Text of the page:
“What is Shamanic Journeying? Shamanism represents a universal conceptual framework found among indigenous tribal humans. It includes the belief that the natural world has two aspects: ordinary everyday awareness, formed by our habitual behaviors, patterns of belief, social norms, and cultural conditioning, and a second non-ordinary awareness accessed through altered states, or ecstatic trance, induced by shamanic practices such as repetitive drumming. The act of entering an ecstatic trance state is called the soul flight or shamanic journey, and it allows the journeyer to view life and life’s problems from a detached, spiritual perspective, not easily achieved in a state of ordinary consciousness.” MORE
A soul journey today: So much happening in the world and in my life, I decided to take time for “ecstatic trance.” This may sound strange to many, but it is a healing practice that has worked well for me for some time.
About twenty-years ago the daughter of my Native American friends committed suicide, hanging herself in the coat closet by their front door. As part of the healing process for her mom and dad, a local shaman performed a “soul retrieval.” Some would call this ceremony pseudoscience. I’d prefer to call it proto-science out of respect for my friends and their tradition, though that term more properly refers to science as it was evolving in the 17th and 18th century.
At any rate, though I knew nothing about shamanic drumming and soul retrieval, I went to the ceremony out of love and without any expectation. The shaman was a gentleman of both Mexican and Native American shamanic family traditions. His mother combined a Catholic belief system with traditional Mexican shamanism. Think of some of the curandeira like Ultima in Rudolfo Anaya’s coming of age novel, Bless Me, Ultima. His father was a shaman of the Objiwe peoples.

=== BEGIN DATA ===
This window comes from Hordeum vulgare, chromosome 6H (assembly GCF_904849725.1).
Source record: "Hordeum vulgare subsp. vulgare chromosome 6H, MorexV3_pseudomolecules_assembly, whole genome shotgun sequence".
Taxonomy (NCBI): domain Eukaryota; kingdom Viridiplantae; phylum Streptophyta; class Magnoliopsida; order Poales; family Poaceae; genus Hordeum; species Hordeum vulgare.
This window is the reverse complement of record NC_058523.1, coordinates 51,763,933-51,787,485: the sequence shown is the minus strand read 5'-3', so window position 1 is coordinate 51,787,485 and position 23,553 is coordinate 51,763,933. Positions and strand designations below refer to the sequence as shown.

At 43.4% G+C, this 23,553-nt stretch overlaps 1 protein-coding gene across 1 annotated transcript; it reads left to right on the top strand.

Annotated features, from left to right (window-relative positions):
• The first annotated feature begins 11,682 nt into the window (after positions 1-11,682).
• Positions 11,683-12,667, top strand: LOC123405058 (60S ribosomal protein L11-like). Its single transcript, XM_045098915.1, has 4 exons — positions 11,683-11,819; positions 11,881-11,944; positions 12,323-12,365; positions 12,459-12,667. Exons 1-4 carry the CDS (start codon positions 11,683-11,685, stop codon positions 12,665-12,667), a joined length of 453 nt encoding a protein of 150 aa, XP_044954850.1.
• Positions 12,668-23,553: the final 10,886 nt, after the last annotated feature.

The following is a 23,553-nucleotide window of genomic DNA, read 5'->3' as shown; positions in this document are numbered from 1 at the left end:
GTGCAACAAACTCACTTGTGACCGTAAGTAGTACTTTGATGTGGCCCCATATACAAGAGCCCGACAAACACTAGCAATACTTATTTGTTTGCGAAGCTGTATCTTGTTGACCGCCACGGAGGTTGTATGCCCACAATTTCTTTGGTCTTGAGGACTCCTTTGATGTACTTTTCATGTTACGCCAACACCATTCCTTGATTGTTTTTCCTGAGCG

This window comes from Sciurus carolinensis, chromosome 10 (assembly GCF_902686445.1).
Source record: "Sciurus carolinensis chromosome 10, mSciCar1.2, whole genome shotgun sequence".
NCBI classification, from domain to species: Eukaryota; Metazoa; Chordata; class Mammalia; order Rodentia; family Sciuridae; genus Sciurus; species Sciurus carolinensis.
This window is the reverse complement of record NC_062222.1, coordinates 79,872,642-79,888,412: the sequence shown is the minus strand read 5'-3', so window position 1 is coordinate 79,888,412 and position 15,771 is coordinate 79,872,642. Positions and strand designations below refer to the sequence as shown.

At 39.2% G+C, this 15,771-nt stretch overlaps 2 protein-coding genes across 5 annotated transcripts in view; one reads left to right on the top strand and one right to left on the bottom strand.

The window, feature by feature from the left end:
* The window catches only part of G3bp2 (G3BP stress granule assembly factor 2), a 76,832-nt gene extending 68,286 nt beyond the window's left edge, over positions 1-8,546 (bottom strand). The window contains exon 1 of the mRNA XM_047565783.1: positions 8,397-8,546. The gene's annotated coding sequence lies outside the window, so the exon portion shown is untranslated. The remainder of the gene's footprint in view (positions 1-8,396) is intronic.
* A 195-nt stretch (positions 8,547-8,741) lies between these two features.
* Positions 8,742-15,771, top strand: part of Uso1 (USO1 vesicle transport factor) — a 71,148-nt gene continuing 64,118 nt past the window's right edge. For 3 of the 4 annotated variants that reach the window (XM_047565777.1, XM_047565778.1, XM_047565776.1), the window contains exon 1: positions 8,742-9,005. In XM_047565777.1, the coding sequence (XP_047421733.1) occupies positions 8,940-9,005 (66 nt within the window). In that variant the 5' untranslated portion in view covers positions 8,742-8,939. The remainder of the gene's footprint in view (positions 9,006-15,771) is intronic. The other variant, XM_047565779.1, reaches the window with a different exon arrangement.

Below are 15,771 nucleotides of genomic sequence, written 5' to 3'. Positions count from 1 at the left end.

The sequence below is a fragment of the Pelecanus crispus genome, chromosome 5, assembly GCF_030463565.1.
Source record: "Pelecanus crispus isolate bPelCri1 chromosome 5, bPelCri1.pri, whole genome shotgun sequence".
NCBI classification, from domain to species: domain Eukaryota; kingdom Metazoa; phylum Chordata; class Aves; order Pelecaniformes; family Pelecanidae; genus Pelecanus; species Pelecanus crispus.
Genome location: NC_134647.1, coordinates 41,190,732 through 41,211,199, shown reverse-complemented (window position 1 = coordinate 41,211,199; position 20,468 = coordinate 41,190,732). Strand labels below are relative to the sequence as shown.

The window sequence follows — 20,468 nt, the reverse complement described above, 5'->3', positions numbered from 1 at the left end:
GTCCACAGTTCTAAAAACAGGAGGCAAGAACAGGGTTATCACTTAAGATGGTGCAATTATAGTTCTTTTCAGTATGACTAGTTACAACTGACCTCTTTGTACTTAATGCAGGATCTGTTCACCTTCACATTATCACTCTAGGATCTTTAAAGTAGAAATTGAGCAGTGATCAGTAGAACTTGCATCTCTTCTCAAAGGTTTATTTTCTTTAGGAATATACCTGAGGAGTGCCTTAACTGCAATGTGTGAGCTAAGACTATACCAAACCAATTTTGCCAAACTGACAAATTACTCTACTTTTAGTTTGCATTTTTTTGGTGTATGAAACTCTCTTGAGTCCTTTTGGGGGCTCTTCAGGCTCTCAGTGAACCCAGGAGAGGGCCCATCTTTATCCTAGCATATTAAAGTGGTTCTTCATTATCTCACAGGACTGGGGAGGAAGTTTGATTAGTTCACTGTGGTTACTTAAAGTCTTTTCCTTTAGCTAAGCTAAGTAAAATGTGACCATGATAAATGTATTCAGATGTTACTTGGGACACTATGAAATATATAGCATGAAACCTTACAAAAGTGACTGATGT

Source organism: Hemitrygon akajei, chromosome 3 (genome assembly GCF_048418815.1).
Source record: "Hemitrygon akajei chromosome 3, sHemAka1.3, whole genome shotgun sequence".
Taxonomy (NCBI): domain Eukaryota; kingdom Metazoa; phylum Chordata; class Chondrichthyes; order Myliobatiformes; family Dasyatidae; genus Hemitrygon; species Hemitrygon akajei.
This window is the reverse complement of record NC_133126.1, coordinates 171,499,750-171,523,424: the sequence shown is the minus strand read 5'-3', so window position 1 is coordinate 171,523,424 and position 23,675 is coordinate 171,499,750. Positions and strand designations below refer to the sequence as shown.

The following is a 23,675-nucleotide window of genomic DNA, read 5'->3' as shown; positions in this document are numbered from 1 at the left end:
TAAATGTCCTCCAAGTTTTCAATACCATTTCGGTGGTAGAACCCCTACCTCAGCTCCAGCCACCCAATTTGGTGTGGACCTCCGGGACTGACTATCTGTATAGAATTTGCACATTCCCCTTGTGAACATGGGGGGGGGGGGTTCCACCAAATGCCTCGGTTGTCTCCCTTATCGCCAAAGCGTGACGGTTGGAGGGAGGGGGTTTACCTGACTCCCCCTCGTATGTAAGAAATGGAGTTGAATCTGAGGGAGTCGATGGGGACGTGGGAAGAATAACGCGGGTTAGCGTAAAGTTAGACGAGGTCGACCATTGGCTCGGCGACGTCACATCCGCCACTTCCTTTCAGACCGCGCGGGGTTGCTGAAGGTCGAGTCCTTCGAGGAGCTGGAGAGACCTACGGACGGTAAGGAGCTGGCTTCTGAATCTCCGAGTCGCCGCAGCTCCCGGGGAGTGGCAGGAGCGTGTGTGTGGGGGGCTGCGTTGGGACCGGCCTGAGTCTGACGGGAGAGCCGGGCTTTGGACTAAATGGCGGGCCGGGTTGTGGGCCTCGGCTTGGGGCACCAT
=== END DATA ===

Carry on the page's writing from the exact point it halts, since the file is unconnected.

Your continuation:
The ceremony was beautiful and I unexpectedly went into trance with the drumming. I discovered that this is rather easy and like prayer and meditation, it brings with it release, healing, vision, and other unexpected gifts. This poem shares a bit of what the experience is like. If you’ve had experience with soul journeying, I’d love to hear about it in the comments.
Riding the shaman’s drum
seeing through the heart
magenta sunlight against
an untamed chartreuse sky
grabbing the river as it runs
wrapping the sea in clouds
Elements of peace, like fledglings
nesting in the tree of life, nature
buzzing with heart’s thrum
heart’s thrum and the drum, drumming
Spirit quickens under a blithe sun ~
Journey on the hypnotic beat
below the outer-crust, tunnels
and tumbling, disarticulating bone
body bursting into shards …
…. soul retrieved
filled with light, fed on knotty sedges,
the breeze, flowers chanting praises
and the dawning visions: progenitors
ghost-dancing on metamorphic rock
Earthkeepers dreaming the world
©2019, Jamie Dedes
This is the video I used should you wish to try it yourself.
Jamie Dedes. I’m a freelance writer, poet, content editor, and blogger. I also manage The BeZine and its associated activities and The Poet by Day jamiededes.com, an info hub for writers meant to encourage good but lesser-known poets, women and minority poets, outsider artists, and artists just finding their voices in maturity. The Poet by Day is dedicated to supporting freedom of artistic expression and human rights and encourages activist poetry. Email firstname.lastname@example.org for permissions, commissions, or assignments.
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Recent and Upcoming in Digital Publications Poets Advocate for Peace, Justice, and Sustainability, G Jamie Dedes, Versifier of Truth, Woma Words Literary Press, November 19, How 100,000 Poets Are Fostering Peace, Justice, and Sustainability, YOPP! * The Damask Garden, In a Woman’s Voice, August 11, 2019 / This short story is dedicated to all refugees. That would be one in every 113 people. * Five poems, Spirit of Nature, Opa Anthology of Poetry, 2019 * From the Small Beginning, Entropy Magazine (Enclave, #Final Poems), July 2019 * Over His Morning Coffee, Front Porch Review, July 2019 * Three poems, Our Poetry Archive, September 2019
“Every pair of eyes facing you has probably experienced something you could not endure.” Lucille Clifton